US 1841710 A
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.13.11.19, 1932. E C. BYRNE ET AL 1,841,710
OVERSHOE FOR USE IN SPORTS Filed Dec. 6, 1930 A TTORNEY.
Patented Jan, 1e, 1932 UNITED STATES PATENT orricn EDWARD c. um .um ALFRED J. xnmonr., or scorn BEND, I'nDrnmi` OVEBS'HOE FOR 'USE IN SPORTS Application led 4IJcoemher 8,l 1880. Serial No. 500,514.
The invention relates to` overshoes for use in sports, and` has for its object to provide light weight, low cut overshoes having spiked soles, which may be readily slipped over and a removed from a regular pair of shoes, saidV overshoes ti 'htly fitting over regular shoes to convert t em into spiked shoes and thus rlplace comparatively expensive spiked sport s oes.
A further object is to provide an ovgershoe of this character which 1s formed of rubber whereby the sole thereof will not be destructive` to a. playing field or course; the upper of said overshoe being highly elastic andof a construction to permit the overshoe to be worn over shoes of varying sizes and lasts, within limits, whereby overshoes made in two or three diderent sizes only will sutlice to fit all sizes and shapes of shoes, and thus greatly reduce the number of sizes necessary to be carried by a dealer to meet the requirements of the trade.. Y
A further ob'eet is to provide a rubber overshoe of this c uracter in which a layer of leather forms a part of the sole thereof to provide means to which the shanlis ofspikes may be clinched to-securely hold said spikes to said overshoe.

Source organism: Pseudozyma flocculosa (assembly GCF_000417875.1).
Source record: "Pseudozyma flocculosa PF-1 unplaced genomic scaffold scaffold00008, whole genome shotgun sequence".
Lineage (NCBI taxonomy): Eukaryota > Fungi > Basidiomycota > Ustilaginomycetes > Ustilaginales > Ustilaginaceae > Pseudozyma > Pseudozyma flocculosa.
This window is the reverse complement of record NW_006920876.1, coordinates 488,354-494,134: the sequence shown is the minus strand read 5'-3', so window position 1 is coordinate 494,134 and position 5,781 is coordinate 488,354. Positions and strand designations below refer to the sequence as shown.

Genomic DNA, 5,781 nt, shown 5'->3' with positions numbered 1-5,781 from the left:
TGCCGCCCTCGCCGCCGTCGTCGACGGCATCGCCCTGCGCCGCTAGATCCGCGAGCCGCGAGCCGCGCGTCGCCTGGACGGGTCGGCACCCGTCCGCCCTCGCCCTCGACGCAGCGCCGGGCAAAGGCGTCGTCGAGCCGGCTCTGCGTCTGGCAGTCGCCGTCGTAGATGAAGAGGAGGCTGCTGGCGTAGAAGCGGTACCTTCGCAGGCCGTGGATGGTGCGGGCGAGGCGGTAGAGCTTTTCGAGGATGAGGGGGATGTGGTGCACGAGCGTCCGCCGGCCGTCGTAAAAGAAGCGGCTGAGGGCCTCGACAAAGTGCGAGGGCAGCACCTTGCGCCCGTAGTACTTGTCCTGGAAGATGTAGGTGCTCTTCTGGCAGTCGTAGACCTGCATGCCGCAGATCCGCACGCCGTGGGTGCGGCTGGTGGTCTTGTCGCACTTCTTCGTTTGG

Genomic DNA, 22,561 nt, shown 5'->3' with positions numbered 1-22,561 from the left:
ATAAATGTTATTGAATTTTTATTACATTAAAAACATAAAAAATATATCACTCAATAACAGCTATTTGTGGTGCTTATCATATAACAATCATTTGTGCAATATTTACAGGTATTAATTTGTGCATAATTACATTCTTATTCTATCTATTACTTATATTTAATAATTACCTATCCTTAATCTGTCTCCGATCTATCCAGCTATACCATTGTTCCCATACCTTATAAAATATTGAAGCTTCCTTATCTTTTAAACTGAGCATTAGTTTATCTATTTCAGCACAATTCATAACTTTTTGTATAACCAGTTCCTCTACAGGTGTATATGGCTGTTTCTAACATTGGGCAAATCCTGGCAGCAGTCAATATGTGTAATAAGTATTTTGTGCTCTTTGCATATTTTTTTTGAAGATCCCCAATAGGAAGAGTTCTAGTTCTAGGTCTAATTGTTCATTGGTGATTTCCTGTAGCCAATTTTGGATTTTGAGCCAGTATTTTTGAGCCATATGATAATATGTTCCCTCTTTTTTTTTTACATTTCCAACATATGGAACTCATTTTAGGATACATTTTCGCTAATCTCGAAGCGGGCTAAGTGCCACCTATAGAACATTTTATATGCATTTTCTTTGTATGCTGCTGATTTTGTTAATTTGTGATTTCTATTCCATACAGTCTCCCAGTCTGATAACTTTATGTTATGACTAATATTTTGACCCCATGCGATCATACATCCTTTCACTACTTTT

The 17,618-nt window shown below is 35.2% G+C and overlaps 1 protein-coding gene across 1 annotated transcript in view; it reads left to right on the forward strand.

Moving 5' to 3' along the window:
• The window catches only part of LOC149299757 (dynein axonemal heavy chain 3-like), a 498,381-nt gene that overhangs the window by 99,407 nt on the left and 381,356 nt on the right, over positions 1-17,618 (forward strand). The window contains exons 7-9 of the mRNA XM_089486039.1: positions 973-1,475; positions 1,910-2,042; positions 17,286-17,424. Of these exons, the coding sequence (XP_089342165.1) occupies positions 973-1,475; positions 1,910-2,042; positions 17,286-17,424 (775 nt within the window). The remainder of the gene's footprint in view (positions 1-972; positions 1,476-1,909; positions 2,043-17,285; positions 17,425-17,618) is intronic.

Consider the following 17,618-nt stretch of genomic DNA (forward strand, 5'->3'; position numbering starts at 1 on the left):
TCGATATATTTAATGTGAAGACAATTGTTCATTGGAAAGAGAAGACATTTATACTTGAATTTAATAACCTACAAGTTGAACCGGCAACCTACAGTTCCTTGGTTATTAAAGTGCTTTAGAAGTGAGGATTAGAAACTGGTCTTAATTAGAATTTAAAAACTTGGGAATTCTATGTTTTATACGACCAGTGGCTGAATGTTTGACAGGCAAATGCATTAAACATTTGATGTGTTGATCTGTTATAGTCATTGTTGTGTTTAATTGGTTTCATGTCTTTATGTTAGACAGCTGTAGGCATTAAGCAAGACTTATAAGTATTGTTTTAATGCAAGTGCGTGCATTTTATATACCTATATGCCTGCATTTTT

With the above and other objects in view, the invention residesin the combination and arrangementof parts as hereinafter set forth, shown in the drawings, described and claimed, it being understood that changes in the precise embodiment of the invention may be made within the scope of what is claimed without departing from the spirit of the invention.
In the drawings: v
Figure l is a side view of our overshoe as wornv over a regular shoe. f
Figure 2 is a longitudinal vertical sectional view of our improved overshoe taken on line 2-2 of Fi re 3.
Figpre 3 is a top plan view of our improved oversi yoe illustrating in dotted lines the manner in which the upper thereof may be stretched to lit` shoes of varying sizes and shapes Figured is a fragmentary vertical sectional view of our overshoe winch illustrates the manner in which the upper thereof may be stretched.'